On August 1, 2016, the Council on Environmental Quality (CEQ) issued final guidance on addressing greenhouse gases (GHG) and climate change impacts in EAs and EISs[1]. The GHG emissions resulting from the use and disposal of the FCS relate to the incineration in MSW combustion facilities of articles containing the FCS. Such facilities are regulated by EPA under 40 C.F.R. § 98, which “establishes mandatory GHG reporting requirements for owners and operators of certain facilities that directly emit GHG.” Part 2 of this regulation (40 C.F.R. § 98.2) describes the facilities that must report GHG emissions and sets an annual 25,000 metric ton carbon dioxide equivalent (CO2-e) emission threshold for required reporting. According to information in a confidential attachment to the EA, total annual emissions of greenhouse gases represented as CO2-equivalent (CO2-e) in metric tons (mT), are well below the 25,000 mT GHG reporting threshold described in 40 CFR 98.2. Therefore, no significant impacts are expected from incineration of the FCS at MSW combustion facilities.

Furthermore, consumption and subsequent elimination by consumers of minute amounts of the FCS that may migrate to food is not expected to adversely affect the environment: based on migration calculations, the total concentration of the FCS in the diet is estimated to be 68 ppb. It is assumed, as a worst-case, that the FCS is eliminated unchanged and that no dilution occurs upon entry into surface waters (i.e. the expected environmental concentration—EEC—is 68 ppb). Given that the lowest acute ecotoxicity endpoint is 5 ppm (24 h LC50 for sea lamprey), no adverse environmental impacts are expected from this route of introduction.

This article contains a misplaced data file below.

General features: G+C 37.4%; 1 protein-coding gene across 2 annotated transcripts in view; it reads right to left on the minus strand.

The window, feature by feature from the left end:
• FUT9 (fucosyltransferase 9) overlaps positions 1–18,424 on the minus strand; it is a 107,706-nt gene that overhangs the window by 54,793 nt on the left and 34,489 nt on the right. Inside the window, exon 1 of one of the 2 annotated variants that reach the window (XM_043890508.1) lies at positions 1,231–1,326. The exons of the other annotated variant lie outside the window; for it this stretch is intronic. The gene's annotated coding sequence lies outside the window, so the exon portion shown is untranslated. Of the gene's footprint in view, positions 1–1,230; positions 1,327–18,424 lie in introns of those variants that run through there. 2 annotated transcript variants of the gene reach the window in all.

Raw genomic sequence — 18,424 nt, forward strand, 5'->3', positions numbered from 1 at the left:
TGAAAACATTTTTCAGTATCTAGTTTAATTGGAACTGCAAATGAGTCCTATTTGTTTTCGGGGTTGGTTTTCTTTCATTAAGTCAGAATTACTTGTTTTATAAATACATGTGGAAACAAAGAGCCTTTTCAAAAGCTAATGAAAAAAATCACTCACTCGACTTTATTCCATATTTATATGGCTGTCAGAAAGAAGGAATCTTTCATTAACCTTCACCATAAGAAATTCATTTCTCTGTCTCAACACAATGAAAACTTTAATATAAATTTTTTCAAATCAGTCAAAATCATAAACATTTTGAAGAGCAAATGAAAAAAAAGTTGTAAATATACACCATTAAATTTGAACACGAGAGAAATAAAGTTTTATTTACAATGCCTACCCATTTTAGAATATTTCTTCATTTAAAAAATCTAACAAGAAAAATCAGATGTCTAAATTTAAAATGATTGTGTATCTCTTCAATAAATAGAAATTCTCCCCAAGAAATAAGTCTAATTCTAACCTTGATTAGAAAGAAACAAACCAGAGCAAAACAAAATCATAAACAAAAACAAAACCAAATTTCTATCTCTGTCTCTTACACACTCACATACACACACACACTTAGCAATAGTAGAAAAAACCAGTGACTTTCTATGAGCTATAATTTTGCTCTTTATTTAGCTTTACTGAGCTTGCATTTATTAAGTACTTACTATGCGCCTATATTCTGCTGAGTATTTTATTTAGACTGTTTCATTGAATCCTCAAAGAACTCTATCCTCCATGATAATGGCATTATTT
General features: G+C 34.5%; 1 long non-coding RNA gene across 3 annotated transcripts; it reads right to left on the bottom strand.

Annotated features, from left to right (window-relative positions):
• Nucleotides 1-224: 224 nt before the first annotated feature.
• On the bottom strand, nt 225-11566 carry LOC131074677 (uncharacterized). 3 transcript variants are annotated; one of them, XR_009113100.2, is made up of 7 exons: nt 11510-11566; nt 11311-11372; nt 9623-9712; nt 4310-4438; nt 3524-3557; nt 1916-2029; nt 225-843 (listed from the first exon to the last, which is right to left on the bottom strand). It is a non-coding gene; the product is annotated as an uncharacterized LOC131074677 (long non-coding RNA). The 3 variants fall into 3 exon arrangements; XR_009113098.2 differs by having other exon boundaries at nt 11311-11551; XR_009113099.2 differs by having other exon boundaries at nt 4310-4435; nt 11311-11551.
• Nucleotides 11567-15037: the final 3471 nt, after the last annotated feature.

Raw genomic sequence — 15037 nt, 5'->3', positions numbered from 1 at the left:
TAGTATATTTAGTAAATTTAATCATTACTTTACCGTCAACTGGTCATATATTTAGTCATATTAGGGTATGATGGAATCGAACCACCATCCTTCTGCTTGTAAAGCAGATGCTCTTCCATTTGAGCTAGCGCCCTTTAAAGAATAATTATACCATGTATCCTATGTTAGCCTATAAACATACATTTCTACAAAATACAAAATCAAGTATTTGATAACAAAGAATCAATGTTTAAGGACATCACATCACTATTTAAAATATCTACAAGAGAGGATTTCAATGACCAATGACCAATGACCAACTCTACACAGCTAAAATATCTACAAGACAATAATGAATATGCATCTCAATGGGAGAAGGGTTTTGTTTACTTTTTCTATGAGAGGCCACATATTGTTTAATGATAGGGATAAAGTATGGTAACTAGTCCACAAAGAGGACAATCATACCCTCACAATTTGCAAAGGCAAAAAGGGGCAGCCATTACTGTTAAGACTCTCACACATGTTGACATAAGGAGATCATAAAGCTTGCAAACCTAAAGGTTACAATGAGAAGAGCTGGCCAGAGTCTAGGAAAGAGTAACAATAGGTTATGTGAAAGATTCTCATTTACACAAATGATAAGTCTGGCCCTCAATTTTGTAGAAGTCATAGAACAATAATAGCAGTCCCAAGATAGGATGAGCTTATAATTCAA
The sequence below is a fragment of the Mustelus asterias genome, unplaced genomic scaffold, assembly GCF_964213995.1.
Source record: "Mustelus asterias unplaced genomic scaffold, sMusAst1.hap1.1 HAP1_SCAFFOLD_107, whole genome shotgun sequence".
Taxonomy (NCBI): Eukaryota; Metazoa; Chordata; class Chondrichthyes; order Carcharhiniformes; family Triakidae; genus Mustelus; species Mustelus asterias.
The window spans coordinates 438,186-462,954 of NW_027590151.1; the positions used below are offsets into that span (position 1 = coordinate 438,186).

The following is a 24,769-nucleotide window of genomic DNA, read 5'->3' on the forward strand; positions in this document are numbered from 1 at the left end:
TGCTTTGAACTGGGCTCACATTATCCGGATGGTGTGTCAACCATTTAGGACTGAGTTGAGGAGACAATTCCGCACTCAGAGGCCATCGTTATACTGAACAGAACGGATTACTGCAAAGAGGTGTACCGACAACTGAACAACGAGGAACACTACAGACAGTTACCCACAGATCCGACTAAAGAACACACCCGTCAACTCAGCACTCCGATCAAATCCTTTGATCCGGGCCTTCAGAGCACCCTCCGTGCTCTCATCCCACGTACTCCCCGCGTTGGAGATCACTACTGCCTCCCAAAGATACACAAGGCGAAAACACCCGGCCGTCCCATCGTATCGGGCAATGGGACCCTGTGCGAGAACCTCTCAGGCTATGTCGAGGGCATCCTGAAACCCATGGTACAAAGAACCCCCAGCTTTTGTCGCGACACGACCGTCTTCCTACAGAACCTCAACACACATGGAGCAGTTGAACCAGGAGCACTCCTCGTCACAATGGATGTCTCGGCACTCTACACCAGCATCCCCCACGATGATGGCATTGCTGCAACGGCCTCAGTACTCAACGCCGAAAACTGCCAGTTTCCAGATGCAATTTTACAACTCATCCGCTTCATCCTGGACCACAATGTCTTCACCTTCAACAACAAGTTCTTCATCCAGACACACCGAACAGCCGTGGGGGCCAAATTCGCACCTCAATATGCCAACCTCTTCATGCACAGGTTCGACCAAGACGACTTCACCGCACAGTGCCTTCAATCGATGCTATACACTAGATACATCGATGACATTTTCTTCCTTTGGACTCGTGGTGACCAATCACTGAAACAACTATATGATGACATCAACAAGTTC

The notified use of the FCS will not require additional energy resources for the treatment and disposal of wastes as the FCS is expected to compete with, and to some degree replace similar substances already on the market. Manufacture of the FCS will consume energy and resources in amounts comparable to the manufacture of other similar materials.

No significant environmental impacts are expected from use and disposal of the FCS; therefore, no mitigation measures are needed. The alternative of not allowing the FCN to become effective would be the continued use of the materials that the subject FCS would otherwise replace; such action would have no environmental impact.

Consequently, we find that use of the FCS at levels not to exceed 0.45 percent by weight of pigment, as a milling aid and dispersant for pigments used as components of food-contact articles will not cause significant adverse impacts on the human environment. Therefore an environmental impact statement will not be prepared.

Prepared by __________________________________________Date: Digitally signed 11-28-2016
Leah D. Proffitt
Biologist
Office of Food Additive Safety
Center for Food Safety and Applied Nutrition
Food and Drug Administration

Approved by __________________________________________Date: Digitally signed 11-28-2016
Suzanne Hill
Environmental Supervisor
Office of Food Additive Safety
Center for Food Safety and Applied Nutrition
Food and Drug Administration


[1] Available at Final Guidance on the Consideration of Greenhouse Gas Emissions and the Effects of Climate Change in NEPA Reviews